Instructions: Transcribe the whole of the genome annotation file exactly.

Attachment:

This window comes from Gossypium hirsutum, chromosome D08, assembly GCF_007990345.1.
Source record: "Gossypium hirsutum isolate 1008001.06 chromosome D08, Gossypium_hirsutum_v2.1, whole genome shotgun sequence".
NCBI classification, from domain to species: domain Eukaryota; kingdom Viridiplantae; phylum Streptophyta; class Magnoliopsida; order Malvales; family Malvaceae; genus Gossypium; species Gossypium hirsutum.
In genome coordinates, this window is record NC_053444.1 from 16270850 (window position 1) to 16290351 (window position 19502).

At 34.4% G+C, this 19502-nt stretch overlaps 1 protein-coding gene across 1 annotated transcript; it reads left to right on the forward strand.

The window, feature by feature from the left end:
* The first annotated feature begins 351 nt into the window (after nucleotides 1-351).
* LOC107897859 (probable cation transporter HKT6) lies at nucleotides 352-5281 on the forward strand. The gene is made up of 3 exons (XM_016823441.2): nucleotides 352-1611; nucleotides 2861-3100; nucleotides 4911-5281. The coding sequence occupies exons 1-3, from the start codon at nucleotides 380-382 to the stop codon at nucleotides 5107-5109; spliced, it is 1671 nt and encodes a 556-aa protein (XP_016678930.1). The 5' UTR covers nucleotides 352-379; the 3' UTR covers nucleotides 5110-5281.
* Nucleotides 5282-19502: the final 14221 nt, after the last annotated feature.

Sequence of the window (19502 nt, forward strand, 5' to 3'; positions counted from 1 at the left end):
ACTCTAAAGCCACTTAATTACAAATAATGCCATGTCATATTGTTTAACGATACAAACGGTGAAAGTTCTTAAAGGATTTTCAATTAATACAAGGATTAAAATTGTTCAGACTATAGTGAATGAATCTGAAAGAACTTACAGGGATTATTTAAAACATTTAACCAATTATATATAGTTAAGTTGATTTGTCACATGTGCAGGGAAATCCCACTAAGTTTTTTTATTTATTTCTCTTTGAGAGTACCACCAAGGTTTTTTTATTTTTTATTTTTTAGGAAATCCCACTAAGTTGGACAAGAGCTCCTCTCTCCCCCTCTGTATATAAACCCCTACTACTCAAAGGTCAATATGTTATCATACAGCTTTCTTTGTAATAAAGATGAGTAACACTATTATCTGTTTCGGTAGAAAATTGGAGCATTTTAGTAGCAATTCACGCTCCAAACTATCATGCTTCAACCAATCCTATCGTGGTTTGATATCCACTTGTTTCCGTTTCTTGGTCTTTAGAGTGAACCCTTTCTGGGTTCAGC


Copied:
This window comes from Gossypium hirsutum, chromosome D08, assembly GCF_007990345.1.
Source record: "Gossypium hirsutum isolate 1008001.06 chromosome D08, Gossypium_hirsutum_v2.1, whole genome shotgun sequence".
NCBI classification, from domain to species: domain Eukaryota; kingdom Viridiplantae; phylum Streptophyta; class Magnoliopsida; order Malvales; family Malvaceae; genus Gossypium; species Gossypium hirsutum.
In genome coordinates, this window is record NC_053444.1 from 16270850 (window position 1) to 16290351 (window position 19502).

At 34.4% G+C, this 19502-nt stretch overlaps 1 protein-coding gene across 1 annotated transcript; it reads left to right on the forward strand.

The window, feature by feature from the left end:
* The first annotated feature begins 351 nt into the window (after nucleotides 1-351).
* LOC107897859 (probable cation transporter HKT6) lies at nucleotides 352-5281 on the forward strand. The gene is made up of 3 exons (XM_016823441.2): nucleotides 352-1611; nucleotides 2861-3100; nucleotides 4911-5281. The coding sequence occupies exons 1-3, from the start codon at nucleotides 380-382 to the stop codon at nucleotides 5107-5109; spliced, it is 1671 nt and encodes a 556-aa protein (XP_016678930.1). The 5' UTR covers nucleotides 352-379; the 3' UTR covers nucleotides 5110-5281.
* Nucleotides 5282-19502: the final 14221 nt, after the last annotated feature.

Sequence of the window (19502 nt, forward strand, 5' to 3'; positions counted from 1 at the left end):
ACTCTAAAGCCACTTAATTACAAATAATGCCATGTCATATTGTTTAACGATACAAACGGTGAAAGTTCTTAAAGGATTTTCAATTAATACAAGGATTAAAATTGTTCAGACTATAGTGAATGAATCTGAAAGAACTTACAGGGATTATTTAAAACATTTAACCAATTATATATAGTTAAGTTGATTTGTCACATGTGCAGGGAAATCCCACTAAGTTTTTTTATTTATTTCTCTTTGAGAGTACCACCAAGGTTTTTTTATTTTTTATTTTTTAGGAAATCCCACTAAGTTGGACAAGAGCTCCTCTCTCCCCCTCTGTATATAAACCCCTACTACTCAAAGGTCAATATGTTATCATACAGCTTTCTTTGTAATAAAGATGAGTAACACTATTATCTGTTTCGGTAGAAAATTGGAGCATTTTAGTAGCAATTCACGCTCCAAACTATCATGCTTCAACCAATCCTATCGTGGTTTGATATCCACTTGTTTCCGTTTCTTGGTCTTTAGAGTGAACCCTTTCTGGGTTCAGC